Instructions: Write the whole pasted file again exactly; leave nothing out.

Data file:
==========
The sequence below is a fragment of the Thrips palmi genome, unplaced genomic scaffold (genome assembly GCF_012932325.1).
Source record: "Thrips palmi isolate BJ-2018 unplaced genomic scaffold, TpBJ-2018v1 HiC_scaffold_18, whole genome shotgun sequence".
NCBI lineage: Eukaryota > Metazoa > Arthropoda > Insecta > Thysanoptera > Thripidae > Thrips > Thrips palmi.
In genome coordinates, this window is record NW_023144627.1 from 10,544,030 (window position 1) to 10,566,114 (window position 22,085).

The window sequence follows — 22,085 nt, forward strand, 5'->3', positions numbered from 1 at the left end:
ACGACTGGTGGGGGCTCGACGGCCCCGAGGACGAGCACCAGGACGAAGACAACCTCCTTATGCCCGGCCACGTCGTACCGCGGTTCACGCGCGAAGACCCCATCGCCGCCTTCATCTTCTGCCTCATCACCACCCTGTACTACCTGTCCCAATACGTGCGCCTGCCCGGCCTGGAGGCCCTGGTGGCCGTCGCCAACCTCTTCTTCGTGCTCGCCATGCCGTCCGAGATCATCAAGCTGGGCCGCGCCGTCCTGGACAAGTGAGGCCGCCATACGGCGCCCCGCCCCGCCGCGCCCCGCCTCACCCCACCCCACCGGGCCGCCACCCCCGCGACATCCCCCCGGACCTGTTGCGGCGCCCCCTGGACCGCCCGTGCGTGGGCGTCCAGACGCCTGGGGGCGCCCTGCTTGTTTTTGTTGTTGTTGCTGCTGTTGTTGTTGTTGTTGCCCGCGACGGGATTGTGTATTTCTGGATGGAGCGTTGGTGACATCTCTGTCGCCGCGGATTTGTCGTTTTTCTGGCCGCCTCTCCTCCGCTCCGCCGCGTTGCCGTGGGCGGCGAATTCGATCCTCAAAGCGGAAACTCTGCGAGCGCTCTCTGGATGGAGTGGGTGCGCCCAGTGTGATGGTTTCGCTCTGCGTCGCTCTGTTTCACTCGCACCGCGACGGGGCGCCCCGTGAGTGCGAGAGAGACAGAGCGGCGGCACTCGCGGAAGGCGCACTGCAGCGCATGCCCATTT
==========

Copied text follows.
The sequence below is a fragment of the Thrips palmi genome, unplaced genomic scaffold (genome assembly GCF_012932325.1).
Source record: "Thrips palmi isolate BJ-2018 unplaced genomic scaffold, TpBJ-2018v1 HiC_scaffold_18, whole genome shotgun sequence".
NCBI lineage: Eukaryota > Metazoa > Arthropoda > Insecta > Thysanoptera > Thripidae > Thrips > Thrips palmi.
In genome coordinates, this window is record NW_023144627.1 from 10,544,030 (window position 1) to 10,566,114 (window position 22,085).

The window sequence follows — 22,085 nt, forward strand, 5'->3', positions numbered from 1 at the left end:
ACGACTGGTGGGGGCTCGACGGCCCCGAGGACGAGCACCAGGACGAAGACAACCTCCTTATGCCCGGCCACGTCGTACCGCGGTTCACGCGCGAAGACCCCATCGCCGCCTTCATCTTCTGCCTCATCACCACCCTGTACTACCTGTCCCAATACGTGCGCCTGCCCGGCCTGGAGGCCCTGGTGGCCGTCGCCAACCTCTTCTTCGTGCTCGCCATGCCGTCCGAGATCATCAAGCTGGGCCGCGCCGTCCTGGACAAGTGAGGCCGCCATACGGCGCCCCGCCCCGCCGCGCCCCGCCTCACCCCACCCCACCGGGCCGCCACCCCCGCGACATCCCCCCGGACCTGTTGCGGCGCCCCCTGGACCGCCCGTGCGTGGGCGTCCAGACGCCTGGGGGCGCCCTGCTTGTTTTTGTTGTTGTTGCTGCTGTTGTTGTTGTTGTTGCCCGCGACGGGATTGTGTATTTCTGGATGGAGCGTTGGTGACATCTCTGTCGCCGCGGATTTGTCGTTTTTCTGGCCGCCTCTCCTCCGCTCCGCCGCGTTGCCGTGGGCGGCGAATTCGATCCTCAAAGCGGAAACTCTGCGAGCGCTCTCTGGATGGAGTGGGTGCGCCCAGTGTGATGGTTTCGCTCTGCGTCGCTCTGTTTCACTCGCACCGCGACGGGGCGCCCCGTGAGTGCGAGAGAGACAGAGCGGCGGCACTCGCGGAAGGCGCACTGCAGCGCATGCCCATTT